“Hey, it’s about painting! It must be classy and profound.”
“No inventory or user interface? That means a truly immersive experience, pared down to the essentials!”
“No combat or death? Sounds like a psychological thriller, with lots of atmosphere and nuanced story.”
Not so fast.
This game’s pretty sneaky about tricking you into thinking that it’s doing way more than it actually is. Hate to say it, but scrape away the superficial gloss of the artistic theme and visual flair and there’s not much underneath.
I mean, what are you really doing here besides walking through a big house and waiting for the next loud noise to startle you?
There’s no fighting and no danger. You follow a more or less linear path, so there’s no meaningful exploration, either. You interact with items here and there but you don’t solve real puzzles. All of the key events happened in the past, and so a cryptic scrapbook of vague hints, allusions and recollections is all that connects you to the characters while you stumble around in confusion, never sure what’s real and what’s in your head.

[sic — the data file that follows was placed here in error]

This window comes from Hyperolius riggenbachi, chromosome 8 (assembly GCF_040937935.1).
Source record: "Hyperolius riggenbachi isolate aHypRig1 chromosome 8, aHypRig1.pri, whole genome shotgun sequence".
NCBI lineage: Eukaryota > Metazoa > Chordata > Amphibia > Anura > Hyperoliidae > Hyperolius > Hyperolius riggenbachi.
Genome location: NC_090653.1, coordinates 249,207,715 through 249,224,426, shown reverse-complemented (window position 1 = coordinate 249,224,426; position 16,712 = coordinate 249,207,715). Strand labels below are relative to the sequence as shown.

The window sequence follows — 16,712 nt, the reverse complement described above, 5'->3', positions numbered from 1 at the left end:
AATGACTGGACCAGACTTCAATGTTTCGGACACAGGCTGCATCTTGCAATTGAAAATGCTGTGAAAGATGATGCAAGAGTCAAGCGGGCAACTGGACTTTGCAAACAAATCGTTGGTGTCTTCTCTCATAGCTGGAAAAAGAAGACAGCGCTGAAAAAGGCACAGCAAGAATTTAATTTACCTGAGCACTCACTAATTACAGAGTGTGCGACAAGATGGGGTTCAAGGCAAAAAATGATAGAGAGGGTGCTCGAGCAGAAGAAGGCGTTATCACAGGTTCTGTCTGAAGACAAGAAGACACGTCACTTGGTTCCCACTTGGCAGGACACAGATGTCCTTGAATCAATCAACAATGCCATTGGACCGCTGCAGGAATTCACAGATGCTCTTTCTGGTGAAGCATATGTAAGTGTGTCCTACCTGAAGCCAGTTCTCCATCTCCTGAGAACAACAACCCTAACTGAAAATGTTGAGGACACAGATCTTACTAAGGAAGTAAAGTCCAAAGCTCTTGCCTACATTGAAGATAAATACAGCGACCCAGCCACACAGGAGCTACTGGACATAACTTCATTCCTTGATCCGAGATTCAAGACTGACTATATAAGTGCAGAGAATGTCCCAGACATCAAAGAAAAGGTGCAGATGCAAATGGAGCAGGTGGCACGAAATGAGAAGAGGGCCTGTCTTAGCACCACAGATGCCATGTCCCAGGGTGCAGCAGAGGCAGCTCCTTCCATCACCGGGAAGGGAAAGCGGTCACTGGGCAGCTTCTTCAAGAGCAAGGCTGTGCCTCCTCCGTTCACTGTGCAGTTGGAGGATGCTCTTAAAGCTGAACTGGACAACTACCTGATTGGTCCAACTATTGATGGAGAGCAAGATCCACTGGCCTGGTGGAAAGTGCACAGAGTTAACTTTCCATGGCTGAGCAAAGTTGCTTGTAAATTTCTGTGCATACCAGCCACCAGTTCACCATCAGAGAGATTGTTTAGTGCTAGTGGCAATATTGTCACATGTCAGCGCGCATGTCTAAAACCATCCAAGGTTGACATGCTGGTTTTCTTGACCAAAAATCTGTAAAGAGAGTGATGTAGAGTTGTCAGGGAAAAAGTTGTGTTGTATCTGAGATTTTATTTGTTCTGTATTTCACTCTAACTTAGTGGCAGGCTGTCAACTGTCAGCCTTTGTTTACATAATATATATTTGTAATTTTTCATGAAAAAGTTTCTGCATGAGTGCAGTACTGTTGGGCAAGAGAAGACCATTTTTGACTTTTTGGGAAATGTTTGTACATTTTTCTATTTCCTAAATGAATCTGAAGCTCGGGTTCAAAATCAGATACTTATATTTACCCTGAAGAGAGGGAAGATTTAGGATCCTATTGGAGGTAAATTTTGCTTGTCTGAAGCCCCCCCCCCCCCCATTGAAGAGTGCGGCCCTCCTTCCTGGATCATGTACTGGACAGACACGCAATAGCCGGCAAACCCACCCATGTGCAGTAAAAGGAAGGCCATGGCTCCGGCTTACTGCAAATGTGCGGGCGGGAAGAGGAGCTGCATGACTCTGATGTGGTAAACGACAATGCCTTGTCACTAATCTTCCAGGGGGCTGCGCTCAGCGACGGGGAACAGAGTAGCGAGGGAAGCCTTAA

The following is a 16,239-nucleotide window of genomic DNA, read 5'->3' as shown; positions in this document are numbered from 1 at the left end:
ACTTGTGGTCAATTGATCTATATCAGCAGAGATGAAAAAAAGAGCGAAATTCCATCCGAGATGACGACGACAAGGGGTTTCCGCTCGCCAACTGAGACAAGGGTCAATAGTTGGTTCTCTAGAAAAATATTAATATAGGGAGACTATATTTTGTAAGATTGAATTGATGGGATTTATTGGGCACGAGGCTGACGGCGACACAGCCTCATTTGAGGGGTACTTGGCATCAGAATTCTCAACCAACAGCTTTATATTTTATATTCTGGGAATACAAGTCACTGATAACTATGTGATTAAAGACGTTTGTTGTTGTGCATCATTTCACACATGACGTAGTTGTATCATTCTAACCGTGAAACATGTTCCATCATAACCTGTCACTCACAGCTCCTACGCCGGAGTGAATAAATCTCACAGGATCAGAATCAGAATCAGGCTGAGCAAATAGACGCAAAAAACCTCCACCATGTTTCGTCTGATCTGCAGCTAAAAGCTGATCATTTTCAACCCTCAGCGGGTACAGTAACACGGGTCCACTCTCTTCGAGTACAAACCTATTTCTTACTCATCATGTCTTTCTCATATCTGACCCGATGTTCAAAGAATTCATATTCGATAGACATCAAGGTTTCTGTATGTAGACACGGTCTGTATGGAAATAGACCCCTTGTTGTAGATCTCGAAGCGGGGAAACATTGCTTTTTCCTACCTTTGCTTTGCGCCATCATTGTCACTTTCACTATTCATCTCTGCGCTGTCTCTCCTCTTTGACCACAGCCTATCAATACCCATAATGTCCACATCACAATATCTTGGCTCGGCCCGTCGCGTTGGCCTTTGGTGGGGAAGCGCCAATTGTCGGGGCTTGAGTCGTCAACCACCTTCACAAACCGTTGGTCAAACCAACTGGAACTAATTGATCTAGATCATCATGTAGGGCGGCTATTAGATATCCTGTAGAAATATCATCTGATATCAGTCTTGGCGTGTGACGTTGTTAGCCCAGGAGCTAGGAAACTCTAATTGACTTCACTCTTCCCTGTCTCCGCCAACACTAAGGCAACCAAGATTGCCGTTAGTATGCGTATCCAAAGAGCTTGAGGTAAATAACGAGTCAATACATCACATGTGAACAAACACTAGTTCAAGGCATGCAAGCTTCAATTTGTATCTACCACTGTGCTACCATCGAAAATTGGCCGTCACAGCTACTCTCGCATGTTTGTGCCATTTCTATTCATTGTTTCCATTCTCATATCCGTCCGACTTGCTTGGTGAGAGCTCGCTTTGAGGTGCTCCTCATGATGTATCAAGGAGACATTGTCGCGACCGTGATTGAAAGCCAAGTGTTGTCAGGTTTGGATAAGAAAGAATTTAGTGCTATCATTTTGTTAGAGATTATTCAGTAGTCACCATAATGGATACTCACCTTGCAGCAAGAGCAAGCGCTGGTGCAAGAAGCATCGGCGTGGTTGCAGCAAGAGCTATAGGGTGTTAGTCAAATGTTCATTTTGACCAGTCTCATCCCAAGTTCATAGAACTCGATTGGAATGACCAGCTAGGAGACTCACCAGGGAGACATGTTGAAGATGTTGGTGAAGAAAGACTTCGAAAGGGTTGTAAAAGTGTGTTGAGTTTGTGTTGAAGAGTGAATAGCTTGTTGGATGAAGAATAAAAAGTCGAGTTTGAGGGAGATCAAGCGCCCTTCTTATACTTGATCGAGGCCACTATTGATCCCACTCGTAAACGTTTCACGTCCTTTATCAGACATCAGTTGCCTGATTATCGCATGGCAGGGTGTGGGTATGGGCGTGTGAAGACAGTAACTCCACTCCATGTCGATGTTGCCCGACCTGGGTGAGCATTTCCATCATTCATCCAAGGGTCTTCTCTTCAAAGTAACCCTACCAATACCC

As the player, you start to wonder why they need you here at all.
The main thing it has going for it is the visual presentation, which can be pretty creative. They do this thing where they change the scene behind your back without warning you and then force you to turn around and notice that everything’s different. Objects appear and disappear; passages open up or close off; rooms turn from normal to scary looking, that sort of stuff. It happens pretty often so you start to expect it; but while it could have become gimmicky it was handled well enough that I thought it was a nice touch. It added to the feeling of disorientation and created a surreal atmosphere in a unique way.
Besides that, there’s the standard array of creepy imagery. You’ve got your bloodstains and dolls and ominous writing on the walls; your melty faces and screaming spirits and dark holes that you don’t want to jump down but you do it anyway. It’s not bad, but I think it suffers from the same problem as Concluse. They overload you with so many horrors so fast, everybody’s already so tortured and miserable that before long you’re numb to the whole spectacle.
It’s really typical of these walking simulator horror games in general. The less stuff there is for you to do, the less stake you have in anything that happens. You need to feel like you have some skin in the game to create real tension.
Oh well. They say art is never appreciated in its time so it might just take a few hundred years, or at least until it’s on sale for under 5 bucks. Whichever comes first.